shall God be worshipped and invoked.” And so he vanished.

And when Abbot John awoke, the monks went on their way and passed at dawn through the midst of another village. And as the people began to peer at them from their lattices, John hid himself in the shadow to listen to their talk. And one looked at the moon and the stars, and the signs and aspects of the heavens, and said: “In a happy time do these good men make their move, for in thirty or forty years they shall be so established that they shall not afterwards be shaken, but go on growing and increasing."

Thus, in the mirror of their dreams and beliefs, may we trace some faint and shadowy reflections of the men who built for a foredoomed system such imperishable homes.

At Jervaulx, indeed, the church, the great central thought and dominant feature of the whole, has been levelled with the ground. As the children of those who slew the prophets were forward to adorn their tombs, so a later generation has come with flowers to brighten and fences to surround the limbs and remnants of a murdered art. The cloister-court of Jervaulx is now a tennis-ground, and the precinct to the north and west a garden, but the park which

spreads along the valley of the Ure still witnesses to the silent toil which cleared and cultivated the tangled wilderness. The ground-plan of the church has been carefully excavated and well preserved, and a single altar in the north transept and a fine doorway at the south-west of the nave remain in situ and fairly perfect. The south wall of the cloister, clearly a modern substitution, has no signs of lavatory or entrance to frater and offices. The frater has utterly vanished, the building wrongly so called being perhaps the common warming-house. East of this is another room with two large fireplaces. A kitchen, with one fireplace, is south of the yard, as at Kirkstall and Roche. There are indications of a large hospitium west of the cellarium, and ample materials for study in the infirmary and so-called Abbot's house, as well as in the chapter-house. In fact, a careful and accurate plan of this abbey, made in the full light of recent research, is sorely needed.

From the dreamer, John of Kinstan (or De Kyngeston), to Adam of Sedburgh, hanged in 1537 for complicity in the Pilgrimage of Grace, a long array of abbots maintained, in uneventful succession, the dignity of the house and the reputation of its horses and its cheese. The wooden structures at which Peter de Quincy laboured and Count Alan jested with his friends gave way to the more solid buildings which Abbot Roger of Byland planned and set a-going between Christmas and the Purification, but thenceforth no great architect seems to have arisen at Jervaulx.

The end of the twelfth or beginning of the thirteenth century must have seen the completion of the "fair church,” which Darcy so eagerly destroyed, and the chapter-house with its pillars of gray marble from Nidderdale. And here, too, ends that which may be almost called the Cistercian episode in architecture.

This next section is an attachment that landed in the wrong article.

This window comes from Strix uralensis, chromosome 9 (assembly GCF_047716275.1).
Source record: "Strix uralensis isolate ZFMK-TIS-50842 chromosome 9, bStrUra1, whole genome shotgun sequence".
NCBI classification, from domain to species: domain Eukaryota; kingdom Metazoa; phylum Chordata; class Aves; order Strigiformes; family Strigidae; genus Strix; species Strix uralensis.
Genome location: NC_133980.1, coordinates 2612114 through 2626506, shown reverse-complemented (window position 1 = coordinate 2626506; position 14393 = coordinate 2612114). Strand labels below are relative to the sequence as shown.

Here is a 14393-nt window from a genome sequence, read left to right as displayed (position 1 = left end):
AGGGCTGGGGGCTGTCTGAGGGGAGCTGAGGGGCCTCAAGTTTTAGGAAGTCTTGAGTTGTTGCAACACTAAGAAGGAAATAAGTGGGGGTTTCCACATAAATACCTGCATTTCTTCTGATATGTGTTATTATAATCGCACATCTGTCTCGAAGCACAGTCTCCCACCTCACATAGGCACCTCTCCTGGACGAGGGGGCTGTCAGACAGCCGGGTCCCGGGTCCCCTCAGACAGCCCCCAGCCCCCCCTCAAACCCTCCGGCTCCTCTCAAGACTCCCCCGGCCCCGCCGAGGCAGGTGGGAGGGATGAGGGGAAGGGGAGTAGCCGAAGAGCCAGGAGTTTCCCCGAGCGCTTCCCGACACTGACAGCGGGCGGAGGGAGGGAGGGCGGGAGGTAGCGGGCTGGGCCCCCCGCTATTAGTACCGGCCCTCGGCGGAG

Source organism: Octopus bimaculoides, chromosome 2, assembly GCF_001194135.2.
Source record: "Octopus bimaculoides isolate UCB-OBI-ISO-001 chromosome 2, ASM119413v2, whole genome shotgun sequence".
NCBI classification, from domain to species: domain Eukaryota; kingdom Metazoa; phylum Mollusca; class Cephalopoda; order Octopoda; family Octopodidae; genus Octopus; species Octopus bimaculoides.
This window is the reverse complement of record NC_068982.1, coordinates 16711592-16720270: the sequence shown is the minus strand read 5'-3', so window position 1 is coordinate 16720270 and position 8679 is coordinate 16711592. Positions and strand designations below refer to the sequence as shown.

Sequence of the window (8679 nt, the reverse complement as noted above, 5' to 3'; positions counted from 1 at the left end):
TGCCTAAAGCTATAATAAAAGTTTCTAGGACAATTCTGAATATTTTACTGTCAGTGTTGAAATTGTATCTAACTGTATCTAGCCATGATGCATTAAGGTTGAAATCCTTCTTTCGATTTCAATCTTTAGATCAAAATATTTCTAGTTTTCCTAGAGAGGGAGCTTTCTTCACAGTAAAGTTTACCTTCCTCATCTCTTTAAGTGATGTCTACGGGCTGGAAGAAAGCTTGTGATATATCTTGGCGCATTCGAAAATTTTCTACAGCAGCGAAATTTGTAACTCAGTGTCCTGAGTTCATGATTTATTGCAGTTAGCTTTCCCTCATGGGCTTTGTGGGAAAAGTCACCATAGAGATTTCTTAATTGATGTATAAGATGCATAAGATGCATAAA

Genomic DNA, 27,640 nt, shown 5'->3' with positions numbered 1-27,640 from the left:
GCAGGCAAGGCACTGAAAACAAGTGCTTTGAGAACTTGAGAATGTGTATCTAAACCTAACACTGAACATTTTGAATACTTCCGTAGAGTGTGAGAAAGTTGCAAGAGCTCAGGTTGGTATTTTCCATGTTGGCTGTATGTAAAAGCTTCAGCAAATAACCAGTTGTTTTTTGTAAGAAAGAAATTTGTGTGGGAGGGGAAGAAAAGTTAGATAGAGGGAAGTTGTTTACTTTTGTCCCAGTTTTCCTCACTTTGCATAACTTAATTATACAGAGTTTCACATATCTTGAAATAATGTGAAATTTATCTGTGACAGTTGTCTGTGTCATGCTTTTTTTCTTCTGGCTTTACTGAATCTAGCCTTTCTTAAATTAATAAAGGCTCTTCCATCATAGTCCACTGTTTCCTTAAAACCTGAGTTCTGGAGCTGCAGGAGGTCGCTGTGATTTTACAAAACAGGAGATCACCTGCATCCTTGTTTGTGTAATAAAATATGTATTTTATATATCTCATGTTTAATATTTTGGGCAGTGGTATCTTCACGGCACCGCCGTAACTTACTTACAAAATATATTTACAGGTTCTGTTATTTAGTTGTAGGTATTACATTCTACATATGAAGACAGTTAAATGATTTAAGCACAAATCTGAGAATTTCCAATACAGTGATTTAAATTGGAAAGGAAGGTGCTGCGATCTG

“The Gothic architecture,” says Mr. Ruskin, “ arose in massy and mountainous strength, axe-hewn and iron-bound, block heaved upon block by the monk's enthusiasm and the soldier's force; and cramped and stanchioned into such weight of grisly wall as might bury the anchoret in darkness and beat back the utmost storm of battle.” It is with this stage that we are concerned rather than with that later one in which “gradually as that monkish enthusiasm became more thoughtful, and as the sound of war became more and more intermittent beyond the gates of the convent or the keep, the stone pillar grew slender and the vaulted roof grew

light, till they had wreathed themselves into the resemblance of the summer woods at their fairest; and of the dead field-flowers, long trodden down in blood, sweet monumental statues were set to bloom for ever beneath the porch of the temple or the canopy of the tomb.”

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PROBABLY the least known, but certainly not the least interesting, of the monastic ruins of Yorkshire is the Carthusian Priory, which stands a mile or so north of the “ Beck," between the Hambleton and Cleveland Hills. “The Priory of Mount Grace," says the local guide, “is situated about eight miles E.N.E. of Northallerton. The nearest railway stations are Welbury and Trenholme Bar, which are respectively about four miles distant, but no conveyances can be obtained at either.” At one time a sportsman, at another a countrywoman, will come and go, but the few tourists who make their way to the Priory arrive mostly by road from Northallerton. Indeed, these small stations on the wild moor seem to feel the spell of older and more stagnant days, and perhaps no one who has not waited at Pilmore for a train has fully realised how powerless a railway

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